Many in the media and some in Congress have suggested that H.R. 2733 and S. 1389, “Indexed Annuities and Insurance Products Classification Act of 2009,” are about “de-regulation.” While others believe the debate is about federal oversight versus state oversight. FINRA actually believes that Rule 151A will help protect consumers and that they are the best regulator to ensure consumer protection – ironic given their track record.
Contrary to the securities-driven media, the court did not decide that indexed annuities were securities or even that the Security and Exchange Commission’s interpretation of risk was a reasonable exercise of its discretion and authority. It decided that under the precedent of the Chevron case, deference should be given to the Commission if the Court concluded that its interpretation was not unreasonable. As legal distinctions go, “not unreasonable” is worlds apart from “reasonable.” The court questioned extensively during oral arguments why the SEC would consider risk to be the “not knowing how much additional interest might be earned until the end of the indexing period” when there was a minimum guaranteed interest and no risk to principal if the index performance was negative. One judge even suggested in a not-so-subtle jest that that given the SEC’s concept of risk they might next seek to regulate state lotteries.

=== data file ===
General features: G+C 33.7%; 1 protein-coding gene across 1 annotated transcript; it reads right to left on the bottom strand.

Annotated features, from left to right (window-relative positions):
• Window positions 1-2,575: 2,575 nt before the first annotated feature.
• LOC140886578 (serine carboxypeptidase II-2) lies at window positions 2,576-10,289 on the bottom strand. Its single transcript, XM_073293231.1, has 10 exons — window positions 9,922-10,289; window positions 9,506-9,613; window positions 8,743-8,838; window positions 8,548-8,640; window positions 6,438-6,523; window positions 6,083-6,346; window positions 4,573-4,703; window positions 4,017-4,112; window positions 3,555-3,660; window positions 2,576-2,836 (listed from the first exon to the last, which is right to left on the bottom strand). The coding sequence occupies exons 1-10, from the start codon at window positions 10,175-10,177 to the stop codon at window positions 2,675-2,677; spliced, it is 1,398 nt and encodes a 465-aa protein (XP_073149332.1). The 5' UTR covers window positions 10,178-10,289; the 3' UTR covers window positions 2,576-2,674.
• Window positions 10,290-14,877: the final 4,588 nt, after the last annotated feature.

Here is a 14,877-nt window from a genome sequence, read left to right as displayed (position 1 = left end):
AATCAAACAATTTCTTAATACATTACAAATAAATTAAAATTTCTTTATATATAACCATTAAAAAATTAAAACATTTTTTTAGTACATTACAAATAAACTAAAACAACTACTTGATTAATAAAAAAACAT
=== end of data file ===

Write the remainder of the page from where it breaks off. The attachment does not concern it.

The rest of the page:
Unfortunately, given the SEC’s inarguably convoluted definition of risk, many other insurance products are in danger of being swept under Rule 151A or a similar Rule created in the future when those product sales hit a significant share of the financial services marketplace.
Nevertheless without a more explicit legislation (H.R. 2733 and S. 1389) removing the ambiguity fixed annuities in the 1933 Securities Act, the court felt compelled to give deference to the SEC. In the end they are leaving the ultimate responsibility with Congress to pour content into the 1933 Act by more clearly defining “optional annuity contract.”
There is considerable discussion today about protecting consumers and NAFA is dedicated to a safe and informed marketplace for all Americans. Fixed indexed annuities have extensive consumer protections which, since their inception, have been monitored and enforced by state insurance departments. Rule 151A would dismantle those protections and put more consumers at risk with inappropriate, duplicative and ill-fitting securities regulation.